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See more synonyms for fizz on Thesaurus.com
verb (used without object)
  1. to make a hissing or sputtering sound; effervesce.
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  1. a fizzing sound; effervescence.
  2. soda water or other effervescent water.
  3. an iced mixed drink made of liquor, lemon juice, sugar, and soda: gin fizz.
  4. British Informal. champagne.
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Origin of fizz

First recorded in 1655–65; back formation from fizzle
Related formsfizz·er, noun
Dictionary.com Unabridged Based on the Random House Unabridged Dictionary, © Random House, Inc. 2018

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Examples from the Web for fizz

Contemporary Examples

Historical Examples

  • When the mixture begins to fizz, they realise that there is indeed a science of medicine.

  • With his second glass of fizz Sir Peter began to thaw a little.

    Shorty McCabe

    Sewell Ford

  • They be at it again this morning—same as ever—fizz, fizz, fizz!'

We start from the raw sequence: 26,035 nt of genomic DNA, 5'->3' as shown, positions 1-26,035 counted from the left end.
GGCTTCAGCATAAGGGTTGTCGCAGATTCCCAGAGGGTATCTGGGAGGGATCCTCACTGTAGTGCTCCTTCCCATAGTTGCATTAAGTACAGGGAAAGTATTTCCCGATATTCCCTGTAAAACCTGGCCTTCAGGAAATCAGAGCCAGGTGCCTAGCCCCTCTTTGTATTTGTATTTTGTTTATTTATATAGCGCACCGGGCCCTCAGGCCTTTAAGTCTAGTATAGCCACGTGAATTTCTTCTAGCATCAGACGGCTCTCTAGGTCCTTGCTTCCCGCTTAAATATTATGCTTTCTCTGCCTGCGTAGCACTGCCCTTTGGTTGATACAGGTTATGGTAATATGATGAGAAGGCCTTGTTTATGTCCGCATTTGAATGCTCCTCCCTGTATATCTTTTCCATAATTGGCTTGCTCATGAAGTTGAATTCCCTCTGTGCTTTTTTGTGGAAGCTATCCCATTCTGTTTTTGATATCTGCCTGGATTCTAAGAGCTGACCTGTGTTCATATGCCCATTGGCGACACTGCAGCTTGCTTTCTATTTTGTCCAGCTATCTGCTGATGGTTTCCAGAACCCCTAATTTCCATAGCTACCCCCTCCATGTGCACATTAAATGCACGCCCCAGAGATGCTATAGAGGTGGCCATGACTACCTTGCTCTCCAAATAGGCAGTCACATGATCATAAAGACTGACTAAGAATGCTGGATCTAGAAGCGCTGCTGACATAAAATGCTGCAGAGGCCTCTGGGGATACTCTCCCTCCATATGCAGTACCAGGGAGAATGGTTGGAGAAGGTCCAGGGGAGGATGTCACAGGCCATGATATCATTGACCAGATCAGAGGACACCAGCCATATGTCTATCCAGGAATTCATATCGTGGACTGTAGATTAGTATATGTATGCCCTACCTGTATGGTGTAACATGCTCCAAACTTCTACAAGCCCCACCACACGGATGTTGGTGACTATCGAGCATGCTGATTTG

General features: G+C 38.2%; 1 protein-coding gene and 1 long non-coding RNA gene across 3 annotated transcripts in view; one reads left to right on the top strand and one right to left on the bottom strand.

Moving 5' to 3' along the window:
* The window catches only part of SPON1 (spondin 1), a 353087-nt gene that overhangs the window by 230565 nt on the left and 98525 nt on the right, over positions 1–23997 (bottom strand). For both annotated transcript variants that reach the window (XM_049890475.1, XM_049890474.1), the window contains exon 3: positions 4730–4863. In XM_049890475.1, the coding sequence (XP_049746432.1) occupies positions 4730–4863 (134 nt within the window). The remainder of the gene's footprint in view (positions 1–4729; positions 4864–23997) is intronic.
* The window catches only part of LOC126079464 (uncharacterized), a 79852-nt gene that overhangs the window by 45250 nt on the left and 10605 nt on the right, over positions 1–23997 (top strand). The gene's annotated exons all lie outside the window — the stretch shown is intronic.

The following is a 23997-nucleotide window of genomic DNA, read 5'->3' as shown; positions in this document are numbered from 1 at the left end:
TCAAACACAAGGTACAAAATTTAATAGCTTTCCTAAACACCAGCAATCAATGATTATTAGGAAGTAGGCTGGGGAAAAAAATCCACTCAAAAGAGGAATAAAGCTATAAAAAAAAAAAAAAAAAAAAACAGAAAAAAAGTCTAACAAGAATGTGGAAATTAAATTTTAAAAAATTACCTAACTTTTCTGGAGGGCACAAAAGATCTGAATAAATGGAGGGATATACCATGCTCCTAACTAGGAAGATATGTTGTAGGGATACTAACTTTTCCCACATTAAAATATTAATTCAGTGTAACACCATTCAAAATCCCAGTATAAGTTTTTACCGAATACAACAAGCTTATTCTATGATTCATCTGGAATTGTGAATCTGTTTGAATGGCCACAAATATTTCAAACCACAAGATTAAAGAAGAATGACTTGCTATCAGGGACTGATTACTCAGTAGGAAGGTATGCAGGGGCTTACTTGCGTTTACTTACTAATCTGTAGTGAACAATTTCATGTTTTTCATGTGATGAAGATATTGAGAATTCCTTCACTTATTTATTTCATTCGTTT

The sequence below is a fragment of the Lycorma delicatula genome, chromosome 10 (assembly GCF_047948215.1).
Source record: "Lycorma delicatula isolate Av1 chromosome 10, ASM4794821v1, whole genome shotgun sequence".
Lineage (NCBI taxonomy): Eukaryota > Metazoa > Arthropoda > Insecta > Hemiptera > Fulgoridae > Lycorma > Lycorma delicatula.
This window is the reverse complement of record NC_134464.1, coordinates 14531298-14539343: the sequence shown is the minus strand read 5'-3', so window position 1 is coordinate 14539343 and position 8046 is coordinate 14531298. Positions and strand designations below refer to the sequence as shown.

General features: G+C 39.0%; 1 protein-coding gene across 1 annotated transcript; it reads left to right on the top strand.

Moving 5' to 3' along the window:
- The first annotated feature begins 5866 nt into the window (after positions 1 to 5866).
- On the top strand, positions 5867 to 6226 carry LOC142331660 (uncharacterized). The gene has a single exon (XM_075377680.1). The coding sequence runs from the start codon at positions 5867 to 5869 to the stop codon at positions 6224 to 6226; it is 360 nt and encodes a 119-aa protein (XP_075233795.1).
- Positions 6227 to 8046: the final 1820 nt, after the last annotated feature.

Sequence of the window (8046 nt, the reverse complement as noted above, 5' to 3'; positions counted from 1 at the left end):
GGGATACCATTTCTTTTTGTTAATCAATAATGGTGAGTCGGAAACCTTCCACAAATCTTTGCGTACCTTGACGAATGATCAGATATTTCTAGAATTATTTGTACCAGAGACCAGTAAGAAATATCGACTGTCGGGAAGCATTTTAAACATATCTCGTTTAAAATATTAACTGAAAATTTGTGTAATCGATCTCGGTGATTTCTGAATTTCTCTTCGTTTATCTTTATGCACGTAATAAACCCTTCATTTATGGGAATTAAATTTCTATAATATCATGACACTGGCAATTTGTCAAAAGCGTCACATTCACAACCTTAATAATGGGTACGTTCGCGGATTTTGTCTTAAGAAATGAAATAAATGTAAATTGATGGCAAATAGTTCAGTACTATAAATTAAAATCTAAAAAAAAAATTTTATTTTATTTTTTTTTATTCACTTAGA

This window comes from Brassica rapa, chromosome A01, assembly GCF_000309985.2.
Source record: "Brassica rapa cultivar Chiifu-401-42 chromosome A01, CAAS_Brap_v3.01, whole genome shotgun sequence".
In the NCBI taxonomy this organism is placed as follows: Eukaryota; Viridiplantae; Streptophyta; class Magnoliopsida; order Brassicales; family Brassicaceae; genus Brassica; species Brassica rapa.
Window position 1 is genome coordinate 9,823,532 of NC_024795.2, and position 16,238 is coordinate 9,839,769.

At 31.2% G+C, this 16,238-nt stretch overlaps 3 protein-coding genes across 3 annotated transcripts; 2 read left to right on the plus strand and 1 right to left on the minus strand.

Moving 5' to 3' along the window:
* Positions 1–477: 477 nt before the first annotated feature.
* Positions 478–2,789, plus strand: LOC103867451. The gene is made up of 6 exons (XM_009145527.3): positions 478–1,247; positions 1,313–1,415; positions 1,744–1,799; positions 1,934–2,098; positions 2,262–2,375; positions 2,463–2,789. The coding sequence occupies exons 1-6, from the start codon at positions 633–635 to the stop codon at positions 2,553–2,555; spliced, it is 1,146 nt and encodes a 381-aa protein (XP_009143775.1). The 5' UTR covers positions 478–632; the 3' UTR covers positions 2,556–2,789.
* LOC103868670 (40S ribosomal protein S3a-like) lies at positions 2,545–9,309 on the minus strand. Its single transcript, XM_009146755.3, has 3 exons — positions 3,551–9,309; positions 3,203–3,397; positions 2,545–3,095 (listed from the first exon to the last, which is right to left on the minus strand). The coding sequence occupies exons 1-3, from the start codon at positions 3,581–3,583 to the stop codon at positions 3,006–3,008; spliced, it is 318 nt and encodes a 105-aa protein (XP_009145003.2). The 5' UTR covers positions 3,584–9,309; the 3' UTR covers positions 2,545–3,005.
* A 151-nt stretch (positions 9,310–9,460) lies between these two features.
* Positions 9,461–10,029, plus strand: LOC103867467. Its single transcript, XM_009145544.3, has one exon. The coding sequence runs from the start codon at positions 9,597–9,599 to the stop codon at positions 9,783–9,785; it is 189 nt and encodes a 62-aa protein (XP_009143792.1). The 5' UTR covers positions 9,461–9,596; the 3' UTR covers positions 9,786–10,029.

• Ay, I can hear the fat pop and fizz as nateral as life; can't I, Barbara?'

  • All that evening, and all the next morning, Diana's spirits continued to fizz.

British Dictionary definitions for fizz


verb (intr)
  1. to make a hissing or bubbling sound
  2. (of a drink) to produce bubbles of carbon dioxide, either through fermentation or aeration
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  1. a hissing or bubbling sound
  2. the bubbly quality of a drink; effervescence
  3. any effervescent drink
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Derived Formsfizzy, adjectivefizziness, noun

Word Origin

C17: of imitative origin
Collins English Dictionary - Complete & Unabridged 2012 Digital Edition © William Collins Sons & Co. Ltd. 1979, 1986 © HarperCollins Publishers 1998, 2000, 2003, 2005, 2006, 2007, 2009, 2012

Word Origin and History for fizz


1660s, of imitative origin. Related: Fizzed; fizzing. The noun is recorded from 1812; meaning "effervescent drink" is from 1864.

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Online Etymology Dictionary, © 2010 Douglas Harper